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The University Magazine

From the Archives

Preserving and celebrating deaf education, NTID history

A repository for unique collections related to the history of deaf education and deaf culture – particularly at RIT – officially opened this spring this spring in Wallace Memorial Library.

The new Deaf Studies Archives includes items of historical and cultural interest.

Rochester has become an important center for  deaf culture and deaf education, and this developing collection will document the many activities of this vibrant community.

RIT’s new Deaf Studies Archive, created to honor the 40th anniversary of RIT becoming the home of National Technical Institute for the Deaf, houses historical documents related to the legislation, construction, and history of NTID as well as a variety of materials on deaf education, deaf studies, deaf theater and other aspects of deaf culture.  

Several important donations have already made their way to this growing collection. Robert Panara, the first deaf faculty member at NTID, donated a selection of his books, including literature, plays and mysteries featuring deaf characters. A large collection of administrative documents from the Empire State Association for the Deaf, which traces the history of this advocacy organization for the deaf back to 1936, is part of the collection.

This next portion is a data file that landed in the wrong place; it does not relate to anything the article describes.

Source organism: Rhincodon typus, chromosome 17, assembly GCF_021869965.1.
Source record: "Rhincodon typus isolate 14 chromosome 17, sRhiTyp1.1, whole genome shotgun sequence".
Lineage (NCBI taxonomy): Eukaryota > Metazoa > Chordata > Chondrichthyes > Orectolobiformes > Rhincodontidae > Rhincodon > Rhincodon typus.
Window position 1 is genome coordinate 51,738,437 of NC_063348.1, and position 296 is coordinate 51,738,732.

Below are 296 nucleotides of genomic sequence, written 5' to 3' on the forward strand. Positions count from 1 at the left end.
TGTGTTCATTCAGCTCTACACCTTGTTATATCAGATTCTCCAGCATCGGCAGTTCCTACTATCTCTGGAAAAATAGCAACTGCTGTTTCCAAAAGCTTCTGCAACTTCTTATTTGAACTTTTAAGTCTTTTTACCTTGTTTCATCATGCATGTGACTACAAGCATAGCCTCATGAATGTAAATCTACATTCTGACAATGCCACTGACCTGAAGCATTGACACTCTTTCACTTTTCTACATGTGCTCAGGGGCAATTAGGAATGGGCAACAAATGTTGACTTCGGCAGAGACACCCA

Also included are transcripts and videotapes of interviews with “everyday deaf people” conducted by the late Eugene and Inez Petersen as the basis for a book they hoped to publish. Two NTID staff members published these oral histories on the Web (see

A growing collection of work by deaf artists includes examples by RIT graduates Susan Dupor and Robin Bartholick.     

“The intent of this important archive is to provide a primary resource for historians, researchers, faculty, students and interested community members,” says RIT Archivist Becky Simmons.

Those interested in more information about the archive should contact Simmons at